Friday, September 27, 2013

Do you want to see us make this movie for you?

Credit Risk is a crime thriller about Jack, a bank IT guy, who wants to be a full time actor, but has to provide for his wife and two kids, while getting involved with a friend and former porn star, Jenny, who is raped by Jack’s twin brother Will, which implicates Jack for the crime, who is now pursued by own his sister-in-law detective, and two other cops, who are actually more interested in surveillance of Jenny the famous porn star.
Credit Risk is like Pretty Woman, but not as pretty, not as Cinderella fantasy, not as rich, more down to earth, more complicated, real world dangerous, about real people, and in the street instead of a penthouse. It’s about a former porn star, not a call girl.

But they are both about the stigma towards women of certain professions. They are both about women and men looking to live in a better place than where they are. They are both about taking risks for money. They are both about finding love as redemption. And they are both about finding a way out, and finding a way to beat the odds.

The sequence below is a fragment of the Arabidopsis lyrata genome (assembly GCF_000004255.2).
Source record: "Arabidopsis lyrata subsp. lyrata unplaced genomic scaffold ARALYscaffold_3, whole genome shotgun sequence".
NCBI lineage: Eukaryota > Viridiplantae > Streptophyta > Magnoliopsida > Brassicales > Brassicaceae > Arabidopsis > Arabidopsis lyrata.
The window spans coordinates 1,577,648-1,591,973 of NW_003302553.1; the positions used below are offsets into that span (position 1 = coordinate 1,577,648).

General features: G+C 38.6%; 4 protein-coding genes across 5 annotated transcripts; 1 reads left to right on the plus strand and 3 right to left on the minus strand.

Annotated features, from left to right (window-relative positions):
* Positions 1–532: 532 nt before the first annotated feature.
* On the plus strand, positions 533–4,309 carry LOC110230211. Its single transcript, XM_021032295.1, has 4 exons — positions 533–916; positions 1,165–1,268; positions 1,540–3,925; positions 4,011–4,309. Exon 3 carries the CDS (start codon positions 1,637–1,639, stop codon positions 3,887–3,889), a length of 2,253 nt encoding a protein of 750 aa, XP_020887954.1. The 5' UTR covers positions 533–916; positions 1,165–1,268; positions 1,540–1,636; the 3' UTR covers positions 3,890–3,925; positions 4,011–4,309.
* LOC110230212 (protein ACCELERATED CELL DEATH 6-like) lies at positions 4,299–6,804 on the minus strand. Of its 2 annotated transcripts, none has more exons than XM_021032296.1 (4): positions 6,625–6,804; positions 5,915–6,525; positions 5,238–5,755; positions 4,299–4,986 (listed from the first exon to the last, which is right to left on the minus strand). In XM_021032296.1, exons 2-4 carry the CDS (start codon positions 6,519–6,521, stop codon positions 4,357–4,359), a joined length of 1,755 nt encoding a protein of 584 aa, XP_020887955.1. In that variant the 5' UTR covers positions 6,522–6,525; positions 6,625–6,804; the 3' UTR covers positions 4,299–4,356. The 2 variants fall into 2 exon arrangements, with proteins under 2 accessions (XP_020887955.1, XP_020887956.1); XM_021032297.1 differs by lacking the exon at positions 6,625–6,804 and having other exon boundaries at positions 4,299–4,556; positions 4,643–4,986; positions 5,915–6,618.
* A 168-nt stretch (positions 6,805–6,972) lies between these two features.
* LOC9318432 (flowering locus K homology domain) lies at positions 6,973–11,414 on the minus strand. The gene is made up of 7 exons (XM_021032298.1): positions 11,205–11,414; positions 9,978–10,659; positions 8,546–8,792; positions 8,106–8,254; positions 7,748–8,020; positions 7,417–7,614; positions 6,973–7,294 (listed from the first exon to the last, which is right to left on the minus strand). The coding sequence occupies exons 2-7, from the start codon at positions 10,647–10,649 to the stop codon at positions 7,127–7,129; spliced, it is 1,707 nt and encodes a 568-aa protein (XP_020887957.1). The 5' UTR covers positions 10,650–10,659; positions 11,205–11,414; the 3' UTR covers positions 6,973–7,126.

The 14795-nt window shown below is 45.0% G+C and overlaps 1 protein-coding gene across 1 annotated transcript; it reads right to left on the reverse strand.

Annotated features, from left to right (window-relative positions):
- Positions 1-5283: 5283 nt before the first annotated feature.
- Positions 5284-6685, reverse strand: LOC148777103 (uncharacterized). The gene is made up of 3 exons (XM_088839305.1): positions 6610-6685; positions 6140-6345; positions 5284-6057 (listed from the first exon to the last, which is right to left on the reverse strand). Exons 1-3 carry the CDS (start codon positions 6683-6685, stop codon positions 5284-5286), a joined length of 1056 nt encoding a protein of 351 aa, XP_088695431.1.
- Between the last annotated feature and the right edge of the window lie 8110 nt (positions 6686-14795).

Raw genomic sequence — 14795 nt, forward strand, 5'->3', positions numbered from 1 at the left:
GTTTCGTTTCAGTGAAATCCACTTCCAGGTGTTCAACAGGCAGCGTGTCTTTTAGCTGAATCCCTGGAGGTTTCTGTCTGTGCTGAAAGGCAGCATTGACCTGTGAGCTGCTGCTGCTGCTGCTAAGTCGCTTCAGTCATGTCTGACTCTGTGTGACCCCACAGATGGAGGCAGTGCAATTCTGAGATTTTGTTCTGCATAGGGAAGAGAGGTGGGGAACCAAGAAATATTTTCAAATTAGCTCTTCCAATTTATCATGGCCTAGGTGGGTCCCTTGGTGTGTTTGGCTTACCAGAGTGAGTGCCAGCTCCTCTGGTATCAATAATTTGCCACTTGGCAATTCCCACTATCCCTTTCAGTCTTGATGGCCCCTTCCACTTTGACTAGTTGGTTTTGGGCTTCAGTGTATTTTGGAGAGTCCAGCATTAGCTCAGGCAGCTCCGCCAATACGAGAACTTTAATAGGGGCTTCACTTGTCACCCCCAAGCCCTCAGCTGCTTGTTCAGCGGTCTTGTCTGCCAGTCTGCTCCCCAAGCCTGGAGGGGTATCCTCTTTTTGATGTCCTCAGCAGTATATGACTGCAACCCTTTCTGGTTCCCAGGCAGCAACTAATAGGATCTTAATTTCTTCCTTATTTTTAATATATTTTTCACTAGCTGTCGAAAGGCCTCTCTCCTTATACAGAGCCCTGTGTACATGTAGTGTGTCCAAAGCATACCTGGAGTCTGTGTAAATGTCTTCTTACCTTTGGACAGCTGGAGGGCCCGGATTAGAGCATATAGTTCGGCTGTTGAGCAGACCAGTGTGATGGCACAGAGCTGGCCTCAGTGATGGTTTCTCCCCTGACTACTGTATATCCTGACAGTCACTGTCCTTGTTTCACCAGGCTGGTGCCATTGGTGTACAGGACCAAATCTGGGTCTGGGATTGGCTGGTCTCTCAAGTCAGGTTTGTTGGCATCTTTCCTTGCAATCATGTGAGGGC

I wrote this story, based on true events. I was, and still am, an IT guy, and that means I go through periods of unemployment when companies decide to outsource or restructure. I also have a family with three children. So I’ve been in challenging financial situations for years, and yet I’ve always had a love for making movies and acting. I’ve had my car nearly repossessed until I locked it in a garage. I’ve had times where it was challenging just to get a few dollars together to buy a loaf of bread for my kids to make peanut butter sandwiches. I never knew a porn star. But I can understand the financial binds that cause people to get into that business where it can be easy to make a lot of money fast.

I did make a short film with a bedroom scene once, and my grade school aged children somehow got the impression that there were naked actors in our house. There was no nudity. But their teachers got wind of this and we had some explaining to do. I think a tasteful love scene can be beautiful. And they do help to sell a movie.

Financial binds are hard on a marriage. And my wife was never too happy with my unpaid acting jobs. Other actors out there are much like me, striving to keep their head above water so they can take acting classes and try to get some decent roles. So all of these experiences contributed to the writing of this screenplay.